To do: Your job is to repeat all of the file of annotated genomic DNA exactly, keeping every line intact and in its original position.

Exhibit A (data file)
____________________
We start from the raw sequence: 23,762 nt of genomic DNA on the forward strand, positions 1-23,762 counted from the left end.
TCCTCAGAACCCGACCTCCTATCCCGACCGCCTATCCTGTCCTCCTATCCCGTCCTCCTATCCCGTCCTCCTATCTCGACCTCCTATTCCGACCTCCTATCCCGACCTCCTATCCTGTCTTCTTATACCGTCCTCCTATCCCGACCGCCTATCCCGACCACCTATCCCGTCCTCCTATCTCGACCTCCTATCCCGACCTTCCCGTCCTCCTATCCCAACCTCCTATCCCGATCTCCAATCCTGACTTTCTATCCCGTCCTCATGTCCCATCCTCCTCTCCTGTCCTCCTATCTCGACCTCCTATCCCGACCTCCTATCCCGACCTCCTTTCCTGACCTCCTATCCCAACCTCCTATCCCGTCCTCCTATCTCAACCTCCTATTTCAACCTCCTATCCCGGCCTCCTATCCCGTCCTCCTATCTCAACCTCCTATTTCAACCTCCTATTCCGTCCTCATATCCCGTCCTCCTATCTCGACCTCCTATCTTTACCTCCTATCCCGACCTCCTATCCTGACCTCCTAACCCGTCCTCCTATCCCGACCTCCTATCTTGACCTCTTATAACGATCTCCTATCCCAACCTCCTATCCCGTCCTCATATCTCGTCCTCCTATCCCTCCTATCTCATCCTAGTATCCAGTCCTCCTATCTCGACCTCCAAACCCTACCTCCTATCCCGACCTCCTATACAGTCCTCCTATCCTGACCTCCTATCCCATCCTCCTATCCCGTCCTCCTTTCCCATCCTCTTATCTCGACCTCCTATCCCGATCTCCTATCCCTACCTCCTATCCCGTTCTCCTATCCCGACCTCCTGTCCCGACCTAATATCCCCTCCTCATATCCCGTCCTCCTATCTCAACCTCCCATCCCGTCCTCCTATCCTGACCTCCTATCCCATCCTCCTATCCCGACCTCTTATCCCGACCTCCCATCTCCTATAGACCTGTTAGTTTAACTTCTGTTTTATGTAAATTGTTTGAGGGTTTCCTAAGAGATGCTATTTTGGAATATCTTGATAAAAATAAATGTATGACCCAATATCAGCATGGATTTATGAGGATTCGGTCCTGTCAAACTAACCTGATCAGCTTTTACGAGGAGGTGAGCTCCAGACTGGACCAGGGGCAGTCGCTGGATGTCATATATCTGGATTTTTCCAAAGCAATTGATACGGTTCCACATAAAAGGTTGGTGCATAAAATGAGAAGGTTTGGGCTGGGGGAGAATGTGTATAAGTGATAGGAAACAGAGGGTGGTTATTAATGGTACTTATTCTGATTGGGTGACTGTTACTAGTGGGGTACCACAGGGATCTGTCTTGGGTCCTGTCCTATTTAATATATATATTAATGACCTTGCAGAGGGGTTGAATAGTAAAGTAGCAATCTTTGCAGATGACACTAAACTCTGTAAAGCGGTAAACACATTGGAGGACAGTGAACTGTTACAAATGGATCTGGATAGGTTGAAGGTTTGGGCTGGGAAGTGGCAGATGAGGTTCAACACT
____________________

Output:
We start from the raw sequence: 23,762 nt of genomic DNA on the forward strand, positions 1-23,762 counted from the left end.
TCCTCAGAACCCGACCTCCTATCCCGACCGCCTATCCTGTCCTCCTATCCCGTCCTCCTATCCCGTCCTCCTATCTCGACCTCCTATTCCGACCTCCTATCCCGACCTCCTATCCTGTCTTCTTATACCGTCCTCCTATCCCGACCGCCTATCCCGACCACCTATCCCGTCCTCCTATCTCGACCTCCTATCCCGACCTTCCCGTCCTCCTATCCCAACCTCCTATCCCGATCTCCAATCCTGACTTTCTATCCCGTCCTCATGTCCCATCCTCCTCTCCTGTCCTCCTATCTCGACCTCCTATCCCGACCTCCTATCCCGACCTCCTTTCCTGACCTCCTATCCCAACCTCCTATCCCGTCCTCCTATCTCAACCTCCTATTTCAACCTCCTATCCCGGCCTCCTATCCCGTCCTCCTATCTCAACCTCCTATTTCAACCTCCTATTCCGTCCTCATATCCCGTCCTCCTATCTCGACCTCCTATCTTTACCTCCTATCCCGACCTCCTATCCTGACCTCCTAACCCGTCCTCCTATCCCGACCTCCTATCTTGACCTCTTATAACGATCTCCTATCCCAACCTCCTATCCCGTCCTCATATCTCGTCCTCCTATCCCTCCTATCTCATCCTAGTATCCAGTCCTCCTATCTCGACCTCCAAACCCTACCTCCTATCCCGACCTCCTATACAGTCCTCCTATCCTGACCTCCTATCCCATCCTCCTATCCCGTCCTCCTTTCCCATCCTCTTATCTCGACCTCCTATCCCGATCTCCTATCCCTACCTCCTATCCCGTTCTCCTATCCCGACCTCCTGTCCCGACCTAATATCCCCTCCTCATATCCCGTCCTCCTATCTCAACCTCCCATCCCGTCCTCCTATCCTGACCTCCTATCCCATCCTCCTATCCCGACCTCTTATCCCGACCTCCCATCTCCTATAGACCTGTTAGTTTAACTTCTGTTTTATGTAAATTGTTTGAGGGTTTCCTAAGAGATGCTATTTTGGAATATCTTGATAAAAATAAATGTATGACCCAATATCAGCATGGATTTATGAGGATTCGGTCCTGTCAAACTAACCTGATCAGCTTTTACGAGGAGGTGAGCTCCAGACTGGACCAGGGGCAGTCGCTGGATGTCATATATCTGGATTTTTCCAAAGCAATTGATACGGTTCCACATAAAAGGTTGGTGCATAAAATGAGAAGGTTTGGGCTGGGGGAGAATGTGTATAAGTGATAGGAAACAGAGGGTGGTTATTAATGGTACTTATTCTGATTGGGTGACTGTTACTAGTGGGGTACCACAGGGATCTGTCTTGGGTCCTGTCCTATTTAATATATATATTAATGACCTTGCAGAGGGGTTGAATAGTAAAGTAGCAATCTTTGCAGATGACACTAAACTCTGTAAAGCGGTAAACACATTGGAGGACAGTGAACTGTTACAAATGGATCTGGATAGGTTGAAGGTTTGGGCTGGGAAGTGGCAGATGAGGTTCAACACT